Ask the G4 Athlete: Why Visualize?

12 November 2013
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Mental Edge
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Ask the G4 Athlete: Why Visualize?

Why do athletes mention that they visualized the game beforehand? Does it help you in the game to be thinking about what you are going to do before you get there? Mackenzie

Great question, Mackenzie. Visualization, or imagery, is a vital part of performing well — especially after you’ve had an injury.

Where Video Games Improve the Real Thing

As an example, look at the growth of video games over the years. Seemingly, anyone under the age of 35 has grown up with visually complex games spanning multiple genres. Whether an action shooter game or a football game, an entire generation has been actively playing these games.

For this reason, organizations from the military to athletic programs in the NCAA use video games as simulators for practice. These games are entirely virtual, and yet they allow the user to practice, to train, and to become a better player. If these organizations see the value of imagery in their training regimens, there must be some value to the mental component of your game.

So does visualization work?

Bring Your Mind into the Equation

The big idea behind imagery is bringing your mind into the equation — it gets your muscles ready to perform the same task. In injury rehab, this is a critical first phase called the neuro-reeducation stage. It’s a stage where the nerves running from your brain to your muscles are organizing and becoming more efficient in their pathway.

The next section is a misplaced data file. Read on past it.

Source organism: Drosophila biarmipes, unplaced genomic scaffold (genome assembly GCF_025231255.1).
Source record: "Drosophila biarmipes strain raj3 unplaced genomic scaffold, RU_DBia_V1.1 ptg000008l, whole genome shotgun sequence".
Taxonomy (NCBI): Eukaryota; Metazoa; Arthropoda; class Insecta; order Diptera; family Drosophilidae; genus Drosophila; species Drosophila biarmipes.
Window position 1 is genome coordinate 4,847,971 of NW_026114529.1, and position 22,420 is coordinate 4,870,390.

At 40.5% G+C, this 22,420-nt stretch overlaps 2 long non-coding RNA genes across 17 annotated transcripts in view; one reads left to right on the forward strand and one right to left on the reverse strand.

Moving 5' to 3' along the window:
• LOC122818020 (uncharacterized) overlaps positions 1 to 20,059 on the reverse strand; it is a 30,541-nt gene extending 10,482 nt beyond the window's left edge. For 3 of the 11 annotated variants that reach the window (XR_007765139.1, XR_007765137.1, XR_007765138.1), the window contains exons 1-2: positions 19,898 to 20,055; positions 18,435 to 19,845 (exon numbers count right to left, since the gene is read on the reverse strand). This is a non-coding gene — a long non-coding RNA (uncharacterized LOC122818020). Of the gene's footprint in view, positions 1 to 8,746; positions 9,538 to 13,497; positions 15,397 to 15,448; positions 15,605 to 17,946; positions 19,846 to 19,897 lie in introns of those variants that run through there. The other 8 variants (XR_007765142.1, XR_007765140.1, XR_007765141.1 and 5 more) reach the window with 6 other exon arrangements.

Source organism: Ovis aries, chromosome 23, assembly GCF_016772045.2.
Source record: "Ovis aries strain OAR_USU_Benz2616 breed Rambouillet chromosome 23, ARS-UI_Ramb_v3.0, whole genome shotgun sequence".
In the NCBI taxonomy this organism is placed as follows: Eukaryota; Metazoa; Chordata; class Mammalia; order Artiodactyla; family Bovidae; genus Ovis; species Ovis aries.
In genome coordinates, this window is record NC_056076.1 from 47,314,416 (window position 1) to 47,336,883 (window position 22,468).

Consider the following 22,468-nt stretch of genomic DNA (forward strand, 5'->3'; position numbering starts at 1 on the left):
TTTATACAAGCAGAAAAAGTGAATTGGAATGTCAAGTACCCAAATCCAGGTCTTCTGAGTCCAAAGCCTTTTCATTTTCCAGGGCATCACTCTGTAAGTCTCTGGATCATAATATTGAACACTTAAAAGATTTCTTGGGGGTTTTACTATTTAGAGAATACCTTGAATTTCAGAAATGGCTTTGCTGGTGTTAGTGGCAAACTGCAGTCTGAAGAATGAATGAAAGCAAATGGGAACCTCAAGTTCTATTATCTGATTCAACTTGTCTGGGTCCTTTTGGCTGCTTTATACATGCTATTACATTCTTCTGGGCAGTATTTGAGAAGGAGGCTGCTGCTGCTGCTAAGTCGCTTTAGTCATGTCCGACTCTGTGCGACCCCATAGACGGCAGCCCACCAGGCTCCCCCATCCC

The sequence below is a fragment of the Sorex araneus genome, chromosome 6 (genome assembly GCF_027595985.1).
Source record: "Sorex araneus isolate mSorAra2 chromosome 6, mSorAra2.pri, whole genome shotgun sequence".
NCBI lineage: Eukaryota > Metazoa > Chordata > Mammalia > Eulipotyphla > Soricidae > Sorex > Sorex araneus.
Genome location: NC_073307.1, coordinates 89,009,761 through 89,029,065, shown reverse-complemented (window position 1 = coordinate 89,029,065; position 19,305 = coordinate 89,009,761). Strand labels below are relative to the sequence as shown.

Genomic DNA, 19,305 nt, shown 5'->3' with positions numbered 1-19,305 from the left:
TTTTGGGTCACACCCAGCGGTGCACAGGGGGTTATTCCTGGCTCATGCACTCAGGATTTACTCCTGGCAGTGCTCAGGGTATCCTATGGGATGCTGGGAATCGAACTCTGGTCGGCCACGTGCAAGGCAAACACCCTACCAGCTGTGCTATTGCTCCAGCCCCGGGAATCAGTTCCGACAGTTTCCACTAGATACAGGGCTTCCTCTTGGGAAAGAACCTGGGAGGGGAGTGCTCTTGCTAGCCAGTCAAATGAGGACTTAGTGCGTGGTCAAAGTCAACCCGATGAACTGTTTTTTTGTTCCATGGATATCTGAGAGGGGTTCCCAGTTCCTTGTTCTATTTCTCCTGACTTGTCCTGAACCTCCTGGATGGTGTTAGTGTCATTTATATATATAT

From a training perspective, studies indicate the visualization process brings measurable results — imagining lifting weights will actually improve your strength in those specific tasks when you actually lift weights.

In fact, athletes may see an enhancement in strength when performing imaged repetitions during rest periods in their physical training.

Much to Gain

So to answer your question, Mackenzie, there is quite a lot to gain from visualization. Of course, we need to be mindful of the barriers in this tactic. Visualization is not a substitute for training in preparation for the next game; it’s an enhancement. It’s like adding salt to your meal. The food is required to keep you alive and healthy; the salt adds flavor to make it a better meal, but you wouldn’t want to consume a salt diet!

While these studies certainly indicate a tangible effect from visualization, it is most applicable to injury rehabilitation scenarios where the athlete hasn’t been able to practice.

Nevertheless, visualization is an important aspect of your athletic work, no matter your scenario. Whether you are getting ready for the big game or your are working your way back from an ankle sprain, Mackenzie, take some time to run some images through your head. It helps to focus at the task at hand! See it! Make it happen!

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